Ahhhh Peru, it was so good to see you again. It has been 7 years since I was last in Peru and although the country itself hasn’t changed too much, my experience this time around was vastly different from the cruisy backpacking pace we set back in 2012. I was leading a group of 32 … Continue reading The Rum Diaries Part LVI
Yep that’s how many vehicle changes it took to get from Chachapoyas to Cuenca. First up was a terrifyingly fast taxi ride from Chachapoyas to Bagua Grande, through scenery that would have been beautiful had it not been whizzing past at the speed of light. In Bagua we tuk-tukked (I think I just created a … Continue reading From Chachapoyas to Cuenca- via taxi, tuk tuk, combi, tuk tuk, minivan, tuk tuk, taxi, ranchero, taxi and bus.
The Chachapoyans were around long before the Inca; they precede South America’s most famous empire by around 900 years. At their height they numbered around half a million, scattered over a few dozen settlements in the cloud forest covered mountains of Peru’s Amazonas region. The fortress of Kuelep is the most famous of their former … Continue reading How to Prepare a Shrunken Head and other tales from Chachapoyas
Jesus, these rum diaries have a way of creeping up on me. Before I know it, empty bottles are bleating at me so as not to be left out of the great annals. So first off is a bottle we drained many, many weeks ago...so fast in fact that there wasn't even time to capture the … Continue reading The Rum Diaries XII and XIII
Huanchaco is not the world's most beautiful beach town, but we haven't been to the beach since leaving Australia so despite it's less attractive features (less than perfect weather and trash-strewn sand) we are happy to be here!! Even though we've been stuffing ourselves with ceviche since we arrived in Peru, somehow seafood tastes better … Continue reading Vamos a la playa
If you haven’t seen the incredibly hairy documentary ‘Touching the Void’, go see it. But maybe not before embarking upon a trek in the Huaraz region. Listening to Joe Simpson and Simon Yates recount their disastrous climb of Siula Grande makes hoofing it up a 6344m mountain seem even less fun than it already sounds. … Continue reading The Santa Cruz Trek, Huaraz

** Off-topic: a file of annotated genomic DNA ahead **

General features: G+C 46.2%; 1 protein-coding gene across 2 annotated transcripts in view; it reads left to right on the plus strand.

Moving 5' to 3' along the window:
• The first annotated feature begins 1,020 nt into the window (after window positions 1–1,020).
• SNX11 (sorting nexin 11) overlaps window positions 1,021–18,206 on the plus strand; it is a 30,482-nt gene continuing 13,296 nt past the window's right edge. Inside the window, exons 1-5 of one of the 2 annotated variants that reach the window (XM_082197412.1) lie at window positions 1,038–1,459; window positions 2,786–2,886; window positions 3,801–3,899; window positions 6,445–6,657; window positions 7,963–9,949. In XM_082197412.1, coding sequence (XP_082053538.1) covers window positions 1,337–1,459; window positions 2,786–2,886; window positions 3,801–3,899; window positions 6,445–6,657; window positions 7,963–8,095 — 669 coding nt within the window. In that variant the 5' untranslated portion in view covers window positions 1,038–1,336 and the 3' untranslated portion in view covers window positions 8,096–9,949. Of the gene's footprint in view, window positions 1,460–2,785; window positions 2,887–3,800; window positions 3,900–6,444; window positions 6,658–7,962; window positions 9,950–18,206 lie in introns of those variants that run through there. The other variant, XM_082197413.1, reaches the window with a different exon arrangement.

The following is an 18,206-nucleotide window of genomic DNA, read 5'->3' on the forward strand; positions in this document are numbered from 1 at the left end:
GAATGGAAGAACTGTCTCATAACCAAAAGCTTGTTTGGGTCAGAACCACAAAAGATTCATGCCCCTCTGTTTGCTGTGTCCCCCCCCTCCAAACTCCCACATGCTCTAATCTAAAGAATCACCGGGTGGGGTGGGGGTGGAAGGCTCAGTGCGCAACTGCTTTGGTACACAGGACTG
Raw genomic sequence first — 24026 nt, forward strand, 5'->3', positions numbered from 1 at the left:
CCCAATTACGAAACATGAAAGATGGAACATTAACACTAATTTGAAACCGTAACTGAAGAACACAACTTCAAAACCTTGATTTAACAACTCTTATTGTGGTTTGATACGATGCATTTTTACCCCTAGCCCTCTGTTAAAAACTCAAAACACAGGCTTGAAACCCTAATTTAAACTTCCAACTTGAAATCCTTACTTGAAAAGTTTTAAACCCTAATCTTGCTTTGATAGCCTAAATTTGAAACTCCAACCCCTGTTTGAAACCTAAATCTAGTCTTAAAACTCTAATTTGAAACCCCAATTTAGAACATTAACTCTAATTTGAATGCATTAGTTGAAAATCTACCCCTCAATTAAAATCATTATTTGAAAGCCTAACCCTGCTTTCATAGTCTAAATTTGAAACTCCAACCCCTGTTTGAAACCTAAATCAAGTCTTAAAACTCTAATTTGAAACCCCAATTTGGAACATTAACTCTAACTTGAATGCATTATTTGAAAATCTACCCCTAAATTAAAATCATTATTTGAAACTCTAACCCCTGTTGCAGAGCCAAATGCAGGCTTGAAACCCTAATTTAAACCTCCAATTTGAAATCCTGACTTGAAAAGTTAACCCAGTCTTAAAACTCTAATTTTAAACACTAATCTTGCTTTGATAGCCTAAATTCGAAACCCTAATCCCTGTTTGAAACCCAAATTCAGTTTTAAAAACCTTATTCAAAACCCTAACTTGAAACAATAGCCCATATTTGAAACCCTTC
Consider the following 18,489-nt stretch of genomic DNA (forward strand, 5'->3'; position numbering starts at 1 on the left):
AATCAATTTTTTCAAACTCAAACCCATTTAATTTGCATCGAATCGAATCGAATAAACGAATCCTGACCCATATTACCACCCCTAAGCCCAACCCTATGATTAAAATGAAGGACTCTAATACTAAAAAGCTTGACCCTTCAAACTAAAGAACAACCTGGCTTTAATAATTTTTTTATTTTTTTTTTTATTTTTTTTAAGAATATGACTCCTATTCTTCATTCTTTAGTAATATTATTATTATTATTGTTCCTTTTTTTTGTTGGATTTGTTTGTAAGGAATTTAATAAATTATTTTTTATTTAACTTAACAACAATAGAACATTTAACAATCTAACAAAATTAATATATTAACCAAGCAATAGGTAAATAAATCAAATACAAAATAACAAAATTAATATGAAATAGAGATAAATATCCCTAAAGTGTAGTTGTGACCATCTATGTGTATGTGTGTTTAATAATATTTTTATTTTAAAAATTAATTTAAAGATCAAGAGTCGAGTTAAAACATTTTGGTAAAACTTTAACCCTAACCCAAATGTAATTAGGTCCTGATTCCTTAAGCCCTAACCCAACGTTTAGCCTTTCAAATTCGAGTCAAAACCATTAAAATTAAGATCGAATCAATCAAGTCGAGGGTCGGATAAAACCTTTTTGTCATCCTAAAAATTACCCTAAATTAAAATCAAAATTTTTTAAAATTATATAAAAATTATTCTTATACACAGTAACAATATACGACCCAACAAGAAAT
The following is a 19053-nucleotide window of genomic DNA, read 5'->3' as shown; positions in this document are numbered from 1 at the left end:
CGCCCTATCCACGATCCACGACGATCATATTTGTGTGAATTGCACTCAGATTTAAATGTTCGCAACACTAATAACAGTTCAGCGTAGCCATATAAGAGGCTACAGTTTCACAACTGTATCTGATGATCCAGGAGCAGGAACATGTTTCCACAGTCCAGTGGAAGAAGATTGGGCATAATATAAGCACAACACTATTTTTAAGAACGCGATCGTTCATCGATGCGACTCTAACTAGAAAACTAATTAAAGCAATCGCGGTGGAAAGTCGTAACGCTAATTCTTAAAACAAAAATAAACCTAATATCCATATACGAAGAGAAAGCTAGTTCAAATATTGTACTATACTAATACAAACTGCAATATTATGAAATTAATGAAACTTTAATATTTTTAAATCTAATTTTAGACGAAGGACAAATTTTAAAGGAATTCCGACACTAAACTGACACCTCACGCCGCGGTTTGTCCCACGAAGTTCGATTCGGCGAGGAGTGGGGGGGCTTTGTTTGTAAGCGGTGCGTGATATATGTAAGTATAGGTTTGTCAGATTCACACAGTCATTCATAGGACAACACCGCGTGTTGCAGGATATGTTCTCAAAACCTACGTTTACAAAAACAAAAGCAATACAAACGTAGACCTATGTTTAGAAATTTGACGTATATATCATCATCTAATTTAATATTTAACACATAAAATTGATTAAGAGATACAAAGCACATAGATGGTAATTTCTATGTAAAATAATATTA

Entry to Machu Picchu is double that of other world-famous sites (the Colosseum & the Pyramids of Giza to name a few); traditional transport options range from merely expensive ($55 for the cheapest one way train ticket) to obscenely overpriced ($320 one way on board the deluxe Hiram Bingham service- almost the equivalent of the … Continue reading Machu Picchu, Peru’s cash cow.
I blame Peru for the quick succession of rum diary entries- along with several good local varieties, there also seems to be a lot more international imports here than Bolivia (and unlike Bolivia, they don’t just photocopy the label and fill it with glorified metho). Ron Viejo de Caldas (3 Años) is a Colombian export- … Continue reading The Rum Diaries Part XI
Another Peruvian success story- Ron Pomalco Reserva Especial- for the low, low price of $8 a bottle. This one was so good, in fact, that Martijn finished it in one night (with a little help from our Russian friend). Rum + fire = happiness.
The Colca Canyon is actually the world’s second deepest canyon (according to nearly every source I have managed to lay hands on) but don’t tell the locals that. Our guide got rather huffy when we suggested that this was the case- seems small man syndrome extends to ‘my canyon is deeper than yours’ type posturing. … Continue reading Hiking the Colca Canyon